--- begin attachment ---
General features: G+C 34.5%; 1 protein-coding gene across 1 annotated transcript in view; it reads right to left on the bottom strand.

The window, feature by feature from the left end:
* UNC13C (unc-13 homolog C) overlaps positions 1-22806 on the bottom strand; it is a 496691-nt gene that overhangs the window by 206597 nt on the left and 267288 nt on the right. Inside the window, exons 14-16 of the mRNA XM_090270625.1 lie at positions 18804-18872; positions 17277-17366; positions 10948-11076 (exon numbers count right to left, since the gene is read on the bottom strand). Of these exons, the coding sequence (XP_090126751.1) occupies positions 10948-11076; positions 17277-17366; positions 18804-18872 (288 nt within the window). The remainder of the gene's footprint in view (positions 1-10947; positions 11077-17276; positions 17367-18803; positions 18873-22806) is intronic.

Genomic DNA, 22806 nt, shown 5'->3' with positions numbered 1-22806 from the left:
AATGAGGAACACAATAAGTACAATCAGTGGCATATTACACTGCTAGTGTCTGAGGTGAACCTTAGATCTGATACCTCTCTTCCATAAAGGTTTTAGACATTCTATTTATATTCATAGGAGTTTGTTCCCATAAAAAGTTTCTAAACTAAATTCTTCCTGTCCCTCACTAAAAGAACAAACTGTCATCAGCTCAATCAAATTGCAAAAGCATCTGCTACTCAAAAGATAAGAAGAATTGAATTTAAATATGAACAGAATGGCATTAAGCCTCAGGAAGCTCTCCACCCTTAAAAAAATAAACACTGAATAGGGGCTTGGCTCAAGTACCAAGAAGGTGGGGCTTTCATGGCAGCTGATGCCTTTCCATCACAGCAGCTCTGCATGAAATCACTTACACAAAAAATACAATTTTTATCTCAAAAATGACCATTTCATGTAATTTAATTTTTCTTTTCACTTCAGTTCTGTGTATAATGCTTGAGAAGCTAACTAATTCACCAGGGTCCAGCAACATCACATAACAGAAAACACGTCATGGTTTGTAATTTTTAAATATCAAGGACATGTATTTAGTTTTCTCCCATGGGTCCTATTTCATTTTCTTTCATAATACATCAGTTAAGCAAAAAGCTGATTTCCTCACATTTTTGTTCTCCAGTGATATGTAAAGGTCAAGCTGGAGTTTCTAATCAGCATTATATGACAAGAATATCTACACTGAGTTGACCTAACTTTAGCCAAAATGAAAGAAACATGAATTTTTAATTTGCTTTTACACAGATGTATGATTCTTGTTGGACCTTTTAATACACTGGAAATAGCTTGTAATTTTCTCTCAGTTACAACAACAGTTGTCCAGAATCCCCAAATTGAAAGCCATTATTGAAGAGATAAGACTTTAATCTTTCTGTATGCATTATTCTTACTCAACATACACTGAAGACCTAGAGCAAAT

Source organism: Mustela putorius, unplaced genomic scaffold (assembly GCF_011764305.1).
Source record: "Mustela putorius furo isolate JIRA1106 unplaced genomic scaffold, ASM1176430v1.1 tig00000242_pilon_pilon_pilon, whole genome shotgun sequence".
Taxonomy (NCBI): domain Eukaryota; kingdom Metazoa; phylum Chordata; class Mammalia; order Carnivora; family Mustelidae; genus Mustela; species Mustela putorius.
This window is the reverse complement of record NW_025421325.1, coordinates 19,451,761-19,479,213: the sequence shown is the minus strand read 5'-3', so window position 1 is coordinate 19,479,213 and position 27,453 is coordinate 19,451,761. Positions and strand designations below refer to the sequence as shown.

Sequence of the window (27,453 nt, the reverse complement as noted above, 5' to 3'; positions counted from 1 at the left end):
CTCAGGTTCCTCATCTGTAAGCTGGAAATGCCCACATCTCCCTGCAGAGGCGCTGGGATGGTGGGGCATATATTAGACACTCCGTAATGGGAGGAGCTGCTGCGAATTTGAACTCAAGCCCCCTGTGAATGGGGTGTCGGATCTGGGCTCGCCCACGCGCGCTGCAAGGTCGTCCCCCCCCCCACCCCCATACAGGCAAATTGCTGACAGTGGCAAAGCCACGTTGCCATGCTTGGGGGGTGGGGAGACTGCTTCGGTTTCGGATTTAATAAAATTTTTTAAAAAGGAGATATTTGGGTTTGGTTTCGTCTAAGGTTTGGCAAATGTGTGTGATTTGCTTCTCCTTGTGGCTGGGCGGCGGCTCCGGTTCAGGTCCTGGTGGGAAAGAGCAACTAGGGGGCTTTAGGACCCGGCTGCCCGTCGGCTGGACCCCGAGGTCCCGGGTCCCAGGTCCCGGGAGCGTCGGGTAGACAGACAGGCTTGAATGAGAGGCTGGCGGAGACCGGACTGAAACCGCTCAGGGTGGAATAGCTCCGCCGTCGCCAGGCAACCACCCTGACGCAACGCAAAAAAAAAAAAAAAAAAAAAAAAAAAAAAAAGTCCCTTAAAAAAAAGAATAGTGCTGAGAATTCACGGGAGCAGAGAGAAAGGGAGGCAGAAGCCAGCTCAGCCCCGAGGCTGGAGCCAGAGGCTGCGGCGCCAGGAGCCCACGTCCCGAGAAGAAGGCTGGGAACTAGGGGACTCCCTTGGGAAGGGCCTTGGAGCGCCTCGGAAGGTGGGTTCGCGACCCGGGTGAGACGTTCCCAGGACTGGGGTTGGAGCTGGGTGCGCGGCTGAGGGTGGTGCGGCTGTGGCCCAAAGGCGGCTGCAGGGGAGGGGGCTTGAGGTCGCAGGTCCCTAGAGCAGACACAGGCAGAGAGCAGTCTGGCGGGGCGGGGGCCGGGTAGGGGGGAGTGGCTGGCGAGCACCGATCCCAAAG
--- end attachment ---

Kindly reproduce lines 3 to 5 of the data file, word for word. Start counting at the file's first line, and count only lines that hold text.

* UNC13C (unc-13 homolog C) overlaps positions 1-22806 on the bottom strand; it is a 496691-nt gene that overhangs the window by 206597 nt on the left and 267288 nt on the right. Inside the window, exons 14-16 of the mRNA XM_090270625.1 lie at positions 18804-18872; positions 17277-17366; positions 10948-11076 (exon numbers count right to left, since the gene is read on the bottom strand). Of these exons, the coding sequence (XP_090126751.1) occupies positions 10948-11076; positions 17277-17366; positions 18804-18872 (288 nt within the window). The remainder of the gene's footprint in view (positions 1-10947; positions 11077-17276; positions 17367-18803; positions 18873-22806) is intronic.

Genomic DNA, 22806 nt, shown 5'->3' with positions numbered 1-22806 from the left:
AATGAGGAACACAATAAGTACAATCAGTGGCATATTACACTGCTAGTGTCTGAGGTGAACCTTAGATCTGATACCTCTCTTCCATAAAGGTTTTAGACATTCTATTTATATTCATAGGAGTTTGTTCCCATAAAAAGTTTCTAAACTAAATTCTTCCTGTCCCTCACTAAAAGAACAAACTGTCATCAGCTCAATCAAATTGCAAAAGCATCTGCTACTCAAAAGATAAGAAGAATTGAATTTAAATATGAACAGAATGGCATTAAGCCTCAGGAAGCTCTCCACCCTTAAAAAAATAAACACTGAATAGGGGCTTGGCTCAAGTACCAAGAAGGTGGGGCTTTCATGGCAGCTGATGCCTTTCCATCACAGCAGCTCTGCATGAAATCACTTACACAAAAAATACAATTTTTATCTCAAAAATGACCATTTCATGTAATTTAATTTTTCTTTTCACTTCAGTTCTGTGTATAATGCTTGAGAAGCTAACTAATTCACCAGGGTCCAGCAACATCACATAACAGAAAACACGTCATGGTTTGTAATTTTTAAATATCAAGGACATGTATTTAGTTTTCTCCCATGGGTCCTATTTCATTTTCTTTCATAATACATCAGTTAAGCAAAAAGCTGATTTCCTCACATTTTTGTTCTCCAGTGATATGTAAAGGTCAAGCTGGAGTTTCTAATCAGCATTATATGACAAGAATATCTACACTGAGTTGACCTAACTTTAGCCAAAATGAAAGAAACATGAATTTTTAATTTGCTTTTACACAGATGTATGATTCTTGTTGGACCTTTTAATACACTGGAAATAGCTTGTAATTTTCTCTCAGTTACAACAACAGTTGTCCAGAATCCCCAAATTGAAAGCCATTATTGAAGAGATAAGACTTTAATCTTTCTGTATGCATTATTCTTACTCAACATACACTGAAGACCTAGAGCAAAT